The role of the Executive Branch in government. The role of the Executive is to carry out the laws passed by Congress, but the Executive Branch can also suggest the direction Congress should go in creating those laws.

The Legislative Process (how a bill becomes a law). We are seeing this topic unfold in the debate over health care reform. The president asked the Republican Party to end its legislative obstructionism even though the Senate can now bottle up any legislation by way of the filibuster. The election of Republican Scott Brown from Massachusetts can now prevent any successful cloture vote on the part of the Democrats as he holds the 41st Republican vote needed to block such a legislative action.

The two-party system and their ideological differences can be shown by airing the speech as well as the Republican response, given this year by newly elected Virginia Governor Bob McDonnell. Students should be asked to apply each party's idological platform to the proposals seen in each speech to understand the basis of contemporary American political culture.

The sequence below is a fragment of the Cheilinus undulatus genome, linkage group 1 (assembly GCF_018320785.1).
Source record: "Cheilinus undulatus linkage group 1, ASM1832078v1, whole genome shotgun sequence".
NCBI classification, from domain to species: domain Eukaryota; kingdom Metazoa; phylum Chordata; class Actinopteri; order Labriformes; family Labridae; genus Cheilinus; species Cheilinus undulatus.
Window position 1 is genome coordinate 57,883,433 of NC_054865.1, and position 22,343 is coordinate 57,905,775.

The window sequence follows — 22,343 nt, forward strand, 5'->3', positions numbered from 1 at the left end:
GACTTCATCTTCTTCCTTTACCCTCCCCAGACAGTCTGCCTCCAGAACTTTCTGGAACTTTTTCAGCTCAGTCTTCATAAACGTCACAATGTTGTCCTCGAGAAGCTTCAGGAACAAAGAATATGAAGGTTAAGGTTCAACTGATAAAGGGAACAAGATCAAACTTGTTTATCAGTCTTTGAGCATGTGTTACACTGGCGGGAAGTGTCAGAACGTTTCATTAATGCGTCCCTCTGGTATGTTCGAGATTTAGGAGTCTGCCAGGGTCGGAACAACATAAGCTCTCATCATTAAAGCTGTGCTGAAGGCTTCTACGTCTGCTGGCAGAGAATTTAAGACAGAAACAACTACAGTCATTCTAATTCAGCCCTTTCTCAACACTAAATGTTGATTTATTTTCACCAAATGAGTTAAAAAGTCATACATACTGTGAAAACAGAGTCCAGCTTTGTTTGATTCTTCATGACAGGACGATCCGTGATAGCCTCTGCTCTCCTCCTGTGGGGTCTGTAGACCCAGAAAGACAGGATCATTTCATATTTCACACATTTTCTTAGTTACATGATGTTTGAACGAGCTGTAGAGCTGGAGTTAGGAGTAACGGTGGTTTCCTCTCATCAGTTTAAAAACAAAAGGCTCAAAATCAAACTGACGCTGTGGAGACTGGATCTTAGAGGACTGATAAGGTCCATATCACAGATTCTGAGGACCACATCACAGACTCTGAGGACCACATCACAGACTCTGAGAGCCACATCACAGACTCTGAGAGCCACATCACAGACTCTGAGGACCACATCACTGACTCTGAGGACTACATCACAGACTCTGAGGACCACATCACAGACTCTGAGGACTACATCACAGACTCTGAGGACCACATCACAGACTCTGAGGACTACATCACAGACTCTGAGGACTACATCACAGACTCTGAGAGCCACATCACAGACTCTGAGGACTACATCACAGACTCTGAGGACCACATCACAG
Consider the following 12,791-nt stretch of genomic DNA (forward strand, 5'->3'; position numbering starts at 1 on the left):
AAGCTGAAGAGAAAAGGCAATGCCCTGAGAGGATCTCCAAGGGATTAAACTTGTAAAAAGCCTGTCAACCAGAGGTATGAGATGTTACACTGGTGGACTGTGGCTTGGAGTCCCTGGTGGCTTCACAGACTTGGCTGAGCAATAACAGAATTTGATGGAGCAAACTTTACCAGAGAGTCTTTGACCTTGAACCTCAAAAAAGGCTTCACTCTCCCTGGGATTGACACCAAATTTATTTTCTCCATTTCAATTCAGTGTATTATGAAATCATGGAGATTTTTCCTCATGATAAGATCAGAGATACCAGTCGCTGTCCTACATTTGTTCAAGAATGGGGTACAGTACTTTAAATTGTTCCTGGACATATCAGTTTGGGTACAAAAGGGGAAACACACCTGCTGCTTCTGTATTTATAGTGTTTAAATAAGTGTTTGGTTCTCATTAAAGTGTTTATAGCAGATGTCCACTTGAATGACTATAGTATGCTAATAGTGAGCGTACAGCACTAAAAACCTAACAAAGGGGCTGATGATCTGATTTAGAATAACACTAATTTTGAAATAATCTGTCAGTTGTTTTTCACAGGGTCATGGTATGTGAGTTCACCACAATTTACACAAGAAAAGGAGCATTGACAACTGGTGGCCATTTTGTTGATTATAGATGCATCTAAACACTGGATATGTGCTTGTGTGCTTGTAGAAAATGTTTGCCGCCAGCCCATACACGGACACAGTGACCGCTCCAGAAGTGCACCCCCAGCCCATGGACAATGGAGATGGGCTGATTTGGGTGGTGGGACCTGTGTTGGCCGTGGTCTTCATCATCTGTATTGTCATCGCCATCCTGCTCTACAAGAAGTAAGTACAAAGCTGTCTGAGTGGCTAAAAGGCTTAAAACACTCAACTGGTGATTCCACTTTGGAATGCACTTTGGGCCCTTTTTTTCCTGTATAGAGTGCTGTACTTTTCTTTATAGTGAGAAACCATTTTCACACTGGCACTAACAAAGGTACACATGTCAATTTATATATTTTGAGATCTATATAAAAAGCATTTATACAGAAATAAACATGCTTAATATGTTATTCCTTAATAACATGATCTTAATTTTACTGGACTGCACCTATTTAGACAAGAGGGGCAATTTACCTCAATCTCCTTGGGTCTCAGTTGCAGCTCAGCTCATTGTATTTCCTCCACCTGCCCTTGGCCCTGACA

Teachers can play the speech using C-Span or on video tape if they were proactive enough to tape it. Students should be asked to take notes and respond in debate or written format to show they understand the content and importance of the State of the Union Address.

Until next time,

George Cassutto
Teacher, Author, Webmaster

Friday, January 29, 2010

Welcome to News in the Classroom

The Social Studies classroom needs to have current events to keep things fresh. History teachers can use current events to make their content relevant to their students' lives. Civics and Government teachers can use current events to illustrate what they are teaching. Current events can also be used to make Geography, Environmental Science, Law, and Psychology more interesting and more real to students in the classroom. That's the purpose of this blog -- to help teachers and students make sense of what is happening in the world and see how the social sciences are alive today.

Look for our first discussion to be published soon!

George Cassutto